Through the use of a water co-feed for an effective amount of time, the shape-selectivity of the hydrocarbon process increases and remains stable at a level above the shape-selectivity exhibited prior to the water co-feed. In the case of toluene disproportion, an increase in regioselectivity for para-xylene is observed during para-xylene production. Advantageously, the utilization of a water co-feed provides a simple, cost-effective method of improving the regioselectivity for para-xylene in the toluene disproportionation process. Accordingly, the present invention provides an improved hydrocarbon conversion process such as shape-selective toluene disproportionation.
Contrary to conventional wisdom in the field of shape-selective hydrocarbon conversion processes, it has now unexpectedly been found that a co-feed of water to a hydrocarbon feedstock for an effective amount of time improves the shape-selectivity of the conversion process. This discovery is contrary to what is known in the art since the literature on hydrocarbon conversion processes, such as toluene disproportionation, is abundant with advice that water contamination of the hydrocarbon feedstock is to be avoided.
In furtherance of this belief, numerous methods known in the art have been developed for drying a hydrocarbon feedstock since water contamination often results in a reduction in catalytic performance. These methods include percolation through any suitable desiccant, for example, silica gel, activated alumina, molecular sieves or other suitable substances, or the use of liquid charge dryers. Accordingly, it is widely believed that water contamination of a hydrocarbon feedstock confers no benefit in shape-selective hydrocarbon conversion processes, and in fact should degrade catalytic performance following such an exposure.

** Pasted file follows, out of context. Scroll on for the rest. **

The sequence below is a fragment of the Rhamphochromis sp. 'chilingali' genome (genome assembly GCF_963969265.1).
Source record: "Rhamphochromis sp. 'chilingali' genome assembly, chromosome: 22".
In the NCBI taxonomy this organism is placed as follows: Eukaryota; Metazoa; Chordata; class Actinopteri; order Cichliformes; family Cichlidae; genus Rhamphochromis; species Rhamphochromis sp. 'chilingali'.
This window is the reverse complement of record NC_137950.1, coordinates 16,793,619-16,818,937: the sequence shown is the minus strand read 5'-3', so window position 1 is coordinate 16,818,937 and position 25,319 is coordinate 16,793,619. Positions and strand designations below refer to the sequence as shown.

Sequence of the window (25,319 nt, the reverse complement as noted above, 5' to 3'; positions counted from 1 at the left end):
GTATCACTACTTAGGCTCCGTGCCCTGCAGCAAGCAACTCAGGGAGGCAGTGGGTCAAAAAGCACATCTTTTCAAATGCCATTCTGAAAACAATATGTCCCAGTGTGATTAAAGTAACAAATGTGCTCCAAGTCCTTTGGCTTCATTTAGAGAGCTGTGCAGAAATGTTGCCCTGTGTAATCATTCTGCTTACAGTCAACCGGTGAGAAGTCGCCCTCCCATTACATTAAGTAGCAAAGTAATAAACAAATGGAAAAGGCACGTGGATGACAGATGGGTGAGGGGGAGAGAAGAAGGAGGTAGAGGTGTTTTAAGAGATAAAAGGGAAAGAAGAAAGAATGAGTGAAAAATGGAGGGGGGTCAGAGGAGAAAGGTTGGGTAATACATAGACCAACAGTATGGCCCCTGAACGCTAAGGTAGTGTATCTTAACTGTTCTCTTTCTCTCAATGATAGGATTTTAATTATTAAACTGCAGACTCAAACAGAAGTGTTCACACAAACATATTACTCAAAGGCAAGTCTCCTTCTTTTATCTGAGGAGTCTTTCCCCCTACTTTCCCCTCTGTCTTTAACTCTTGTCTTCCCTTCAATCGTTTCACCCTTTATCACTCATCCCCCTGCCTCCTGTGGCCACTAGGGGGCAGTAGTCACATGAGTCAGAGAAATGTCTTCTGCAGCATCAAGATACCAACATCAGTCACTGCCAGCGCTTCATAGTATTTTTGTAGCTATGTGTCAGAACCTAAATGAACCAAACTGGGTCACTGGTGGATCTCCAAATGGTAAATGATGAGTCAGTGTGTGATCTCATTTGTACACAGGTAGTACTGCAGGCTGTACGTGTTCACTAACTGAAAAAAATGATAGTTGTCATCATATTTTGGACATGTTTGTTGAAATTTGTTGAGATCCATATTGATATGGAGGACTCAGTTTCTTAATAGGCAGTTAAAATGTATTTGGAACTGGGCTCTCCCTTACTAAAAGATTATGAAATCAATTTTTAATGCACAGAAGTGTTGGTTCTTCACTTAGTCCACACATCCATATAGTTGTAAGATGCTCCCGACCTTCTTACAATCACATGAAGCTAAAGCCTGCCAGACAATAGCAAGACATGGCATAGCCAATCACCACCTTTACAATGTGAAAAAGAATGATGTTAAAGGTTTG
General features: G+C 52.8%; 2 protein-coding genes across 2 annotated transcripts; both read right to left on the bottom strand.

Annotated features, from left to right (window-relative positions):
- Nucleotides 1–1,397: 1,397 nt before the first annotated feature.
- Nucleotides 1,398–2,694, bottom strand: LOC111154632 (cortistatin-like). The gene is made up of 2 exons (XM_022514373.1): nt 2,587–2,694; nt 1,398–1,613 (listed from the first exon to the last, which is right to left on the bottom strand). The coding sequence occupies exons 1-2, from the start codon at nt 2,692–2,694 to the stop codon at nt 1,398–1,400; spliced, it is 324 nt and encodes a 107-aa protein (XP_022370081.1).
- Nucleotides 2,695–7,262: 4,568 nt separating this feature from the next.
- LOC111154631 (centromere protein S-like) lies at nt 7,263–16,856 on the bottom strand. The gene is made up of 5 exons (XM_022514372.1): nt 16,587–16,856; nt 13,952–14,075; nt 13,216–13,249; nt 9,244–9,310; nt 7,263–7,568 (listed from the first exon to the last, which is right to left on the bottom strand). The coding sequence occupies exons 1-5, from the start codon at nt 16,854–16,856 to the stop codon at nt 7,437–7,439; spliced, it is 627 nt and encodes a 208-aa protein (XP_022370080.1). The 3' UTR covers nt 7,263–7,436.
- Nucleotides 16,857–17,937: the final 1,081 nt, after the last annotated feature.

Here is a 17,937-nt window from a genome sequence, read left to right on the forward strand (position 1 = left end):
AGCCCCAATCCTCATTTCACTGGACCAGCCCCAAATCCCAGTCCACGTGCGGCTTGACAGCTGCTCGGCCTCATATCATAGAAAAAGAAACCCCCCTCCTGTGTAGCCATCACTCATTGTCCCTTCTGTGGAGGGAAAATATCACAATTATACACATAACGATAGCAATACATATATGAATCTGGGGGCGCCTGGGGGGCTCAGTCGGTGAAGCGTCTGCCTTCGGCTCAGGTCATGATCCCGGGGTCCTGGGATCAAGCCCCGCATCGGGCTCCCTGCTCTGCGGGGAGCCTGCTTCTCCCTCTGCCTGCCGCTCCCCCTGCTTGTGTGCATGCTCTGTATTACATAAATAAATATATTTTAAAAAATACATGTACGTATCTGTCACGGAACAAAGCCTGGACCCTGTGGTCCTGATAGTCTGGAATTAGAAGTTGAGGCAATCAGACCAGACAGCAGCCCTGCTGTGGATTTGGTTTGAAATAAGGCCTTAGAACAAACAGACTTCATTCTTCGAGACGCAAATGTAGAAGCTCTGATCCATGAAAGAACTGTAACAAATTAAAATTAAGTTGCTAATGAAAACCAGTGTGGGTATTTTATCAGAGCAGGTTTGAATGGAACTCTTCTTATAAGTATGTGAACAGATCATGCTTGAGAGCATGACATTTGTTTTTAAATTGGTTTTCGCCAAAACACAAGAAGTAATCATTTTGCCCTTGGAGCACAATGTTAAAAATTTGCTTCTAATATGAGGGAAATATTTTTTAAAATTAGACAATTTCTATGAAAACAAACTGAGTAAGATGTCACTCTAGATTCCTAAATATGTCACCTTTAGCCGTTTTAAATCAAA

In accordance with the present invention, a water co- feed is introduced into a hydrocarbon reaction stream for a period of time, after which the co-feed is then halted. This process of temporarily introducing the water co-feed is often referred to in the art as a "slug" of water. Through the introduction of a water co-feed under controlled conditions, the shape-selectivity of the hydrocarbon conversion process is increased and stably maintained above pre-modification levels (e.g., the para- selectivity level prior to the water slug).
The amount water to be co-feed into the reaction stream is any amount of water which is sufficient to increase in the shape-selectivity of the hydrocarbon conversion process. Preferably, the amount or rate of the water co-feed will vary from about 0.01 to about 10 (cubic centimeters·gram)/minute (hereinafter "cc·g/min."), and more preferably from 0.05 to about 1.0 cc·g/min. Generally, small rates of the water co-feed are preferred since they allow greater control of the in situ modification. This reduces the likelihood accidentally decreasing the catalyst's acid activity. Moreover, other aspects of the shape-selective process can be hindered as well.